Pollution app Eyesea has big plans to help save our oceans
The Great Pacific Garbage Patch is a floating ocean pollution dump spanning 1.6 million square kilometers | Source: Yachting World
Ghost nets are abandoned fishing nets that cause huge problems for shipping companies and harm marine wildlife that get caught in them and die. But global pollution mapping app Eyesea is the latest weapon in the fight to save the world’s oceans from the harmful practice of littering.
Every year, 14 million tons of plastic waste, one of the most harmful and least biodegradable forms of pollution, is dumped into the ocean. You may have heard of the Great Pacific Garbage Bin, a 1.6 million square kilometer floating landfill in the middle of the Pacific Ocean.
There are organizations such as the Netherlands-based non-profit organization The Ocean Cleanup that are trying to address the problems caused by the accumulation of waste in the world’s oceans. Although the Great Pacific Garbage Patch is the best known, there are actually five major accumulations of ocean garbage in all of the oceans. These plates are called gyres and are formed by ocean currents and weather conditions. There are two in the Pacific, two in the Atlantic and one in the Indian Ocean.
Besides greenhouse gas emissions and the destruction of the seabed, the dumping of waste, especially plastic, is one of the most harmful ways humanity is slowly destroying the oceans. According to Deloitte, the annual economic costs due to marine plastic pollution are estimated to be between 8 and 27 billion Australian dollars.
Hope for the future of the planet’s oceans and waterways comes in the form of an app called Eyesea. The non-profit organization was launched in December 2020 and began its long mission of cleaning up the world’s oceans by gaining traction in the shipping industry, where insurance companies are very interested in reducing risk. that ghost nets get tangled in huge container ships and oil. tanker propellers.
When these discarded fishing nets, some of them miles long, end up wrapping around a ship’s propeller, the potential damage to the distressed ship from collision with other ships in lanes of boating or even running aground or hitting an underwater obstacle are huge, and insurance companies have a vested interest in avoiding the disruptive event.
The app allows users to geotag litter areas in the oceans and on beaches, they take a picture of the pollution and other app users can see where the pollution is, collect it and mark it as having been recovered. The non-profit organization Eyesea has partnered with maritime organisations, seafarers and more recently the yachting industry to grow its user base.
In January this year, Ocean Nova, which is ice-classed and operates near New Zealand, was the first cruise ship to start using the Eyesea app. One of its operators, Adventure Shipping, says the industry has been waiting for a cleanup initiative that capitalizes on the uniqueness of expedition cruising.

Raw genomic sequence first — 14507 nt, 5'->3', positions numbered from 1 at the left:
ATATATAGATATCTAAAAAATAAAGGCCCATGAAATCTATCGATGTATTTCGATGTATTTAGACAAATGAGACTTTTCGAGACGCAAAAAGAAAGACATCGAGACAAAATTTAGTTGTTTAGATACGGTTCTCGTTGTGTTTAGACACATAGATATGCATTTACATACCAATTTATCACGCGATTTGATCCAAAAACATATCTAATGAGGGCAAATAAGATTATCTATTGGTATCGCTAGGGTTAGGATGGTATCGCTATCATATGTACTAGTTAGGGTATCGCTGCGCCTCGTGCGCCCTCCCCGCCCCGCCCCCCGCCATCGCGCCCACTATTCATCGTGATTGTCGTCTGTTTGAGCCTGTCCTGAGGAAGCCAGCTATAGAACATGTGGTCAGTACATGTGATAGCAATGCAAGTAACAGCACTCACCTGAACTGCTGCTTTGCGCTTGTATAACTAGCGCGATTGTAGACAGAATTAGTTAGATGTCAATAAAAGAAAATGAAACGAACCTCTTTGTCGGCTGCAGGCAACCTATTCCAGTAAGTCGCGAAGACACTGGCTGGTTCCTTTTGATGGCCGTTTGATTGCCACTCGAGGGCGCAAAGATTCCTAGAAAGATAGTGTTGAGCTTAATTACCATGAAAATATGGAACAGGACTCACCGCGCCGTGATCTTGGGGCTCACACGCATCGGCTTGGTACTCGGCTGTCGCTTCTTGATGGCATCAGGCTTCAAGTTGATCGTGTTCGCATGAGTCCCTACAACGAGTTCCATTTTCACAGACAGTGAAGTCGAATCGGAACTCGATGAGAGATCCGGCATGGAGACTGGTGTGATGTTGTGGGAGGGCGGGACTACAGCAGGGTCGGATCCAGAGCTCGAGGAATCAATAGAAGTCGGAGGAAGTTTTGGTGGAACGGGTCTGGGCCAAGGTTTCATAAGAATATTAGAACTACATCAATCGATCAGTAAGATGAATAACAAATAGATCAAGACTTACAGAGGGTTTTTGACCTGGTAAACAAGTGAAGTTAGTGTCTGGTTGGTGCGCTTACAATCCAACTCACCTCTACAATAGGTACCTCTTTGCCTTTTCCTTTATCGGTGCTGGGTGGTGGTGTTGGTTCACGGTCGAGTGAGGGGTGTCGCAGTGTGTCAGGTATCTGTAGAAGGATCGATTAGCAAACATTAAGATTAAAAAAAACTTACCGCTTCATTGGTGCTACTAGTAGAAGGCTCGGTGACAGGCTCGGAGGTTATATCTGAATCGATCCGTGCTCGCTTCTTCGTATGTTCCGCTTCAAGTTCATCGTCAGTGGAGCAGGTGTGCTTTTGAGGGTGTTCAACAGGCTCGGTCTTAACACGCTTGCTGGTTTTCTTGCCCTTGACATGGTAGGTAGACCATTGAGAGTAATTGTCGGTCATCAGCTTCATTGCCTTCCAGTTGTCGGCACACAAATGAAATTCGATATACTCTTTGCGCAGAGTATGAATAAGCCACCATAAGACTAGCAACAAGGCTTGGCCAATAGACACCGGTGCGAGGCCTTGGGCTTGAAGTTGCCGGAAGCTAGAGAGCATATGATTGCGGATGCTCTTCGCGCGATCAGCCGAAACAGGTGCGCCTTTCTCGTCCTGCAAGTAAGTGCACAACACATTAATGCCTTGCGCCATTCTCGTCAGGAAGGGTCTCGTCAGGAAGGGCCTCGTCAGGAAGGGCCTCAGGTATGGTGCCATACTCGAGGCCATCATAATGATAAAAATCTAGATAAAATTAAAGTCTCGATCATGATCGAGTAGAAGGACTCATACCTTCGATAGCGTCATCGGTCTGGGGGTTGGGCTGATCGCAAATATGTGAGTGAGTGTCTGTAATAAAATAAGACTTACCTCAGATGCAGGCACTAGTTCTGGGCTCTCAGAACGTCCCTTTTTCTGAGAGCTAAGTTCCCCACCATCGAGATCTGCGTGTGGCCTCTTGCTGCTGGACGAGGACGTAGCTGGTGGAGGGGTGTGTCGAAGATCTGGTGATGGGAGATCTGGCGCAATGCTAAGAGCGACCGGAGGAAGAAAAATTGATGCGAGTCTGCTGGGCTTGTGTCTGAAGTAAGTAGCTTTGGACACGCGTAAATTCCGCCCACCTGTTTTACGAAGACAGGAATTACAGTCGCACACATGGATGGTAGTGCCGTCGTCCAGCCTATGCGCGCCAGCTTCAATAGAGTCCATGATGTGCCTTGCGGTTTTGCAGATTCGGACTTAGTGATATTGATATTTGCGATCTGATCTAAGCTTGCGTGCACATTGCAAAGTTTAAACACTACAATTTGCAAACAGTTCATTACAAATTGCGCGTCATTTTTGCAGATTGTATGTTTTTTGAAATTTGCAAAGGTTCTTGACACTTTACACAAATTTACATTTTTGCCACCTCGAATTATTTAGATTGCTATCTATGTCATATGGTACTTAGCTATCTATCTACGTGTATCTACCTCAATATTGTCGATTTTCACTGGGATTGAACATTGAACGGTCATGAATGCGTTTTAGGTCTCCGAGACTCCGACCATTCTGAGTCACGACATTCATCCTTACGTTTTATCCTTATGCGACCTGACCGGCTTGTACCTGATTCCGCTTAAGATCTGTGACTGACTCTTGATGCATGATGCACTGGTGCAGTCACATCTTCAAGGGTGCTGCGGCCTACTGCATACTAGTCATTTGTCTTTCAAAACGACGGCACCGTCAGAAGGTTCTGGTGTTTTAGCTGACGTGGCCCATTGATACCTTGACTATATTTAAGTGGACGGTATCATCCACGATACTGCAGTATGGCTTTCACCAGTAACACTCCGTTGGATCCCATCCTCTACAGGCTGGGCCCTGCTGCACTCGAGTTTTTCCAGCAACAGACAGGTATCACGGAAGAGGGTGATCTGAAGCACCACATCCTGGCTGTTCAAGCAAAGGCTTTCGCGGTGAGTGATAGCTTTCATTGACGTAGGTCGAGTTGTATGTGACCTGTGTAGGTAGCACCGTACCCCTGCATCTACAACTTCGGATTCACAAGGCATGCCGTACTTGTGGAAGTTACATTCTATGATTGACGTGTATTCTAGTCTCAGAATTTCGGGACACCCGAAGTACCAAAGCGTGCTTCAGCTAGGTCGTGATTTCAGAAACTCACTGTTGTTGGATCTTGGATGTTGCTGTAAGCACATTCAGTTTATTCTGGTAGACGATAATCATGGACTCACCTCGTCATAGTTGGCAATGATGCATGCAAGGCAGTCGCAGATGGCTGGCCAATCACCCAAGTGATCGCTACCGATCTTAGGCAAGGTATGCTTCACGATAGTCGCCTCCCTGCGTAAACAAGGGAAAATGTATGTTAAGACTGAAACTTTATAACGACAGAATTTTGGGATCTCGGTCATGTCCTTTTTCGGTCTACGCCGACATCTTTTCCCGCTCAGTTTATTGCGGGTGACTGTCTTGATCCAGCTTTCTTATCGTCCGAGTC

We are very happy to lead the way on an environmental issue that is so important to everyone who sails – both crew and passengers. Eyesea’s case is compelling, very few people have access to the parts of the world we visit and any data we can collect is critically important. With Ocean Nova’s ice class, maneuverability and highly experienced crew, she often finds herself in waters rarely seen by other vessels. We think we can help.
Richard Del Valle, President of Adventure Shipping
Fraser Yacht Brokers became the premier yachting industry partners of the Eyesea organization. Their CEO, Raphael Sauleau is an Eyesea ambassador.
We will only overcome the greatest challenges by working with each other and taking tangible (even small) steps to make a real difference. There is a growing sense, backed by scientific evidence, that we are approaching a tipping point in protecting the oceans. Everyone I know in the maritime sector wants to do more, but the way forward is hard to define. Sustainability reports won’t save the oceans, but hopefully photos and maps can.
Raphael Sauleau, Eyesea Ambassador and CEO of Fraser Yachts
German clothing manufacturer GOT BAG has just joined companies such as German shipping company Hamburger-Lloyd and Norwegian company MPC Containerships in becoming a founding member of the organization. A network of 2,500 fishermen and people in Indonesia collect plastic and create pellets and GOT BAG then uses this material to make backpacks and other bags.
Each bag uses up to five kilograms of ocean plastic and GOT BAG is the first non-marine company to join the organization. Eyesea founder Graeme Somerville-Ryan said he was very happy to have the apparel company on board, saying the partnership will help Eyesea figure out what to do with the collected data and that GOT BAG has brought with them a thorough understanding of cleaning management, consumer awareness. , recycling and the circular economy.
Earlier this month, maritime businesses around the world celebrated World Oceans Day. The initiative has seen thousands of volunteers around the world donate their time to clean up beaches and oceans, aided by the Eyesea app.